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Reciprocal Learning for Cross-Cultural Mathematics Education

Sijia Cynthia Zhu, Shu Xie, Yunpeng Ma, and Douglas McDougall, eds.
Publication Date: 
Number of Pages: 
[Reviewed by
Jasmine Sourwine
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Reciprocal Learning for Cross-Cultural Mathematics Education is a collection of studies from the Reciprocal Learning in Teacher Education and School Education Between Canada and China Partnership Project. The project took place over the course of seven years, and the studies included in this book span this timeframe. The studies vary by the research question, school, region, teacher, and methodology, resulting in rich and diverse findings. 
The book primarily serves as a comparison of Eastern (based on Confucius) styles of mathematics education to Western (based on Socrates) styles of mathematics education. The topics range from curriculum design and a teacher's autonomy to best practices for teaching students mathematical problem-solving. The book discusses both countries' educational histories and teacher preparation in detail to understand the time, place, and space in which the studies took place. 
The audience that would benefit most from this book includes program designers for pre-service teachers, multi-cultural education curriculum designers, mathematics methods instructors, and mathematics educators in primary and secondary schools, though it is written simply enough to be understood by a much wider audience. Due to the comparing and contrasting nature of this book, it is suitable for readers in any country as it describes cultural differences in classrooms, and many studies describe two cultures' approaches to teaching the same mathematical content.  
The book positions itself as part of a series of books that focus on understanding how the Canadian educational institution can learn from Eastern educational philosophy and practices. This is in part because of China's consistently high-ranking scores in mathematics and part due to the large number of Chinese immigrants in Canada. The book aims to facilitate the reciprocal exploration and understanding of two different mathematic education philosophies. However, this book is not a "how-to" on shifting the culture of a classroom, nor is it intended to be proof that one approach to teaching is better than another. Rather, it highlights similarities and differences between how participating teachers from Canada and China approach topics in their different classrooms, as well as how their general classroom makeup impacts their decisions on a day-to-day basis. Though there are a few examples of lessons, this book is not a collection of Canadian and Chinese lesson plans to teach mathematical content.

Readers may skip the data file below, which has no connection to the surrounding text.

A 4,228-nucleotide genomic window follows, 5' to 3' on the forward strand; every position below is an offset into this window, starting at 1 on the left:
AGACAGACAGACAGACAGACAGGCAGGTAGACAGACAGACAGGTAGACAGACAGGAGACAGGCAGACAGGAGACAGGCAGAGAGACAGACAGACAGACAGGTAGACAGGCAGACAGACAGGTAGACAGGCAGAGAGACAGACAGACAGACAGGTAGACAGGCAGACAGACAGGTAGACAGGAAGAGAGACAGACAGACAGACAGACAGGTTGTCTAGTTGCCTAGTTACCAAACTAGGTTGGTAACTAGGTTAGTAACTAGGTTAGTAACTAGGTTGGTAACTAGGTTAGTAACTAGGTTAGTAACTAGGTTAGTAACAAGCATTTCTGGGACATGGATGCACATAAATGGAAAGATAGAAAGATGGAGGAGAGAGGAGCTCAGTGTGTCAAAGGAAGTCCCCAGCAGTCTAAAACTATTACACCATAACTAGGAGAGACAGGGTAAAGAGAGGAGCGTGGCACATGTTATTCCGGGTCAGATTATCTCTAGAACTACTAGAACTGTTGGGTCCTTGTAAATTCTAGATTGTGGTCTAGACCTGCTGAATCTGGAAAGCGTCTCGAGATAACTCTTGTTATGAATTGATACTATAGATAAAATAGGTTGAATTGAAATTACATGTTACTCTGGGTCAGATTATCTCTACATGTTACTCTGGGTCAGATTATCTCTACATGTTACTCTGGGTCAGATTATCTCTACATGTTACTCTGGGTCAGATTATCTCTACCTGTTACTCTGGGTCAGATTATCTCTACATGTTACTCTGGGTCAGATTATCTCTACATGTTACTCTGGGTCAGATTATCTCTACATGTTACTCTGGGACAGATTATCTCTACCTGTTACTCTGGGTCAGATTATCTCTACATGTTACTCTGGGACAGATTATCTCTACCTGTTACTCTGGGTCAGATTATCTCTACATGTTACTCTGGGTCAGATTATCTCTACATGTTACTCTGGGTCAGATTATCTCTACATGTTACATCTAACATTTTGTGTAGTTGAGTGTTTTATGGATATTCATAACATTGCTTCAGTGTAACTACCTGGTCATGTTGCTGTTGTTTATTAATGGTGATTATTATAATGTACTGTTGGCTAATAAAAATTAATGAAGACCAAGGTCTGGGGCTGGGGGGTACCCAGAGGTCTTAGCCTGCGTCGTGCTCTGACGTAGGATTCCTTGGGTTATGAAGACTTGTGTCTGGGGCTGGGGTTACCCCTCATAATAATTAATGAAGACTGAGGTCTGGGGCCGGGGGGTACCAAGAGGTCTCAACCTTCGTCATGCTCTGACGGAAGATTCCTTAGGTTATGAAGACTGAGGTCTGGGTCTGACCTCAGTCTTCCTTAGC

Though the book includes many different approaches to the topic, some stand out as especially interesting and meaningful. First, the Reciprocal Learning Between Teacher Pairs section of the book shows meaningful collaboration between Chinese and Canadian teachers and illustrates how teachers' cultural values and school expectations shape their classroom and approach to teaching. Second, the chapter on Meaningful and Sustainable Mathematics Education is fascinating in its attention to indigenous mathematics education. This chapter provided sample questions and approaches to responsibly educating this group of minoritized people while honoring their cultural background and funds of knowledge. 
Jasmine Sourwine is a Ph.D. student in mathematics education at Iowa State University. As a former secondary mathematics instructor, her research focuses on effective strategies to increase equity in mathematics classrooms.